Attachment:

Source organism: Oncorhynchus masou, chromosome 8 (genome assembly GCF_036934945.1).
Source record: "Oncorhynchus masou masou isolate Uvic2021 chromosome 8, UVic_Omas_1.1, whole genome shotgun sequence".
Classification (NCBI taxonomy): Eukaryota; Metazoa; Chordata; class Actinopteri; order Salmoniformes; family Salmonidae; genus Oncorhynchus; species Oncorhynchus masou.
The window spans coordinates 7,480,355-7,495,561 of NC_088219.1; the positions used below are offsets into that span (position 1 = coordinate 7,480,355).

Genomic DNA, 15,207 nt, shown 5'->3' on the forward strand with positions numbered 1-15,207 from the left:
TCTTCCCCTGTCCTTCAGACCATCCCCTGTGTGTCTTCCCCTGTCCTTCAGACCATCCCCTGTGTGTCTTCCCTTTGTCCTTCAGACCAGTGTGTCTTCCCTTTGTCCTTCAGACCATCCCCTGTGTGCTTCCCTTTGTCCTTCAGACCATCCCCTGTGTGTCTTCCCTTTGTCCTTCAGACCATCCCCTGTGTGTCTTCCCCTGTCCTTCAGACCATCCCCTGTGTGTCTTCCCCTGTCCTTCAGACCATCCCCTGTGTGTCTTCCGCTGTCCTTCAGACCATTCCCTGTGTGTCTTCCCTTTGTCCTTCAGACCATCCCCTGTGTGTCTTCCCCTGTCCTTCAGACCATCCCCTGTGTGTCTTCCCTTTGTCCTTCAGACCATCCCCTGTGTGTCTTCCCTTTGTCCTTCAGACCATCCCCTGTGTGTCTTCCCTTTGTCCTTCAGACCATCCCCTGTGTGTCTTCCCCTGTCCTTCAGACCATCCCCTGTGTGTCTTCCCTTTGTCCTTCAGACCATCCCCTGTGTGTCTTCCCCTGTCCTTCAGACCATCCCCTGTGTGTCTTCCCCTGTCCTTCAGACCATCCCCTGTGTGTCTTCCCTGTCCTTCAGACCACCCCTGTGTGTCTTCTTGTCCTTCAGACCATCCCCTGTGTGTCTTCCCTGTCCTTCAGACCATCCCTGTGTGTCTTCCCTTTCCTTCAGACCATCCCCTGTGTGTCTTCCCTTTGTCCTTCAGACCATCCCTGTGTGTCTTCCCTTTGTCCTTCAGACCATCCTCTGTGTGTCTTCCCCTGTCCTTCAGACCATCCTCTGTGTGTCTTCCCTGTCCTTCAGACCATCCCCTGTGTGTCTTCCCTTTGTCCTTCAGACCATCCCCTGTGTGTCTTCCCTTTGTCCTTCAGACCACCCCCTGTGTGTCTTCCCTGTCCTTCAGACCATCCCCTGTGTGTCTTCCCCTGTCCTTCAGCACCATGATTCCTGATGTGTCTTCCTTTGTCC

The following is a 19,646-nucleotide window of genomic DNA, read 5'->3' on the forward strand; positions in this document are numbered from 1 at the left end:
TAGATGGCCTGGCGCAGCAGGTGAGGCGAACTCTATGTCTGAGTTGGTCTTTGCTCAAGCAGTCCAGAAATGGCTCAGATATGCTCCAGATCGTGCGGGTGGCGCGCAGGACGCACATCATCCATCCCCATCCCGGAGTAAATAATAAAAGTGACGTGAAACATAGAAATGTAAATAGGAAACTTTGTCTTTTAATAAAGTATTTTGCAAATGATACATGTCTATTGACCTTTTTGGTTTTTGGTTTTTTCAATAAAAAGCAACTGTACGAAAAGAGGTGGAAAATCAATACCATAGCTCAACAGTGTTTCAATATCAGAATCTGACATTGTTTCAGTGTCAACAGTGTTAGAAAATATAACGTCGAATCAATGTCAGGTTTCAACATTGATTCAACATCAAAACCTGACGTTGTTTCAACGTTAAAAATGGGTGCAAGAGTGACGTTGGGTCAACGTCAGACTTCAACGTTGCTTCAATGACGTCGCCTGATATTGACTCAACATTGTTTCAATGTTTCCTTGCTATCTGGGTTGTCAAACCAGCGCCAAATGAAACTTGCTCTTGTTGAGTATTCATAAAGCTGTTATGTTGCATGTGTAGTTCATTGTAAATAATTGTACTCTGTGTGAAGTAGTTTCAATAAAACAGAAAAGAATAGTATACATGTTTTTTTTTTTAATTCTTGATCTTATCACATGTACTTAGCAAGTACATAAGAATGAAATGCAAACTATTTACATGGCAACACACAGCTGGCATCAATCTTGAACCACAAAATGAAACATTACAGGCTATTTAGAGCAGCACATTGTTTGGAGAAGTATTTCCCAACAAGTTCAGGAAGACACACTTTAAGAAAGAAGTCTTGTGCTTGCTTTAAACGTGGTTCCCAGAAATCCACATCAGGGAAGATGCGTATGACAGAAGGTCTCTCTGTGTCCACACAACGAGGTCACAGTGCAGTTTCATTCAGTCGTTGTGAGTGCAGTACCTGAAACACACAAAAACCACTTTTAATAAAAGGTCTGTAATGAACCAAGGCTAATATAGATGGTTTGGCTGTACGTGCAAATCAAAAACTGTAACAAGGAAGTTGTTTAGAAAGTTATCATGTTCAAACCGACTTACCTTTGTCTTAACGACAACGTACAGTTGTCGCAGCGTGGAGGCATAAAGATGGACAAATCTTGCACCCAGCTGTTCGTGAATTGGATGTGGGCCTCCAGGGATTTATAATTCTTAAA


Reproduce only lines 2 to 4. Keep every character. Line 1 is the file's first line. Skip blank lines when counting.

Source record: "Oncorhynchus masou masou isolate Uvic2021 chromosome 8, UVic_Omas_1.1, whole genome shotgun sequence".
Classification (NCBI taxonomy): Eukaryota; Metazoa; Chordata; class Actinopteri; order Salmoniformes; family Salmonidae; genus Oncorhynchus; species Oncorhynchus masou.
The window spans coordinates 7,480,355-7,495,561 of NC_088219.1; the positions used below are offsets into that span (position 1 = coordinate 7,480,355).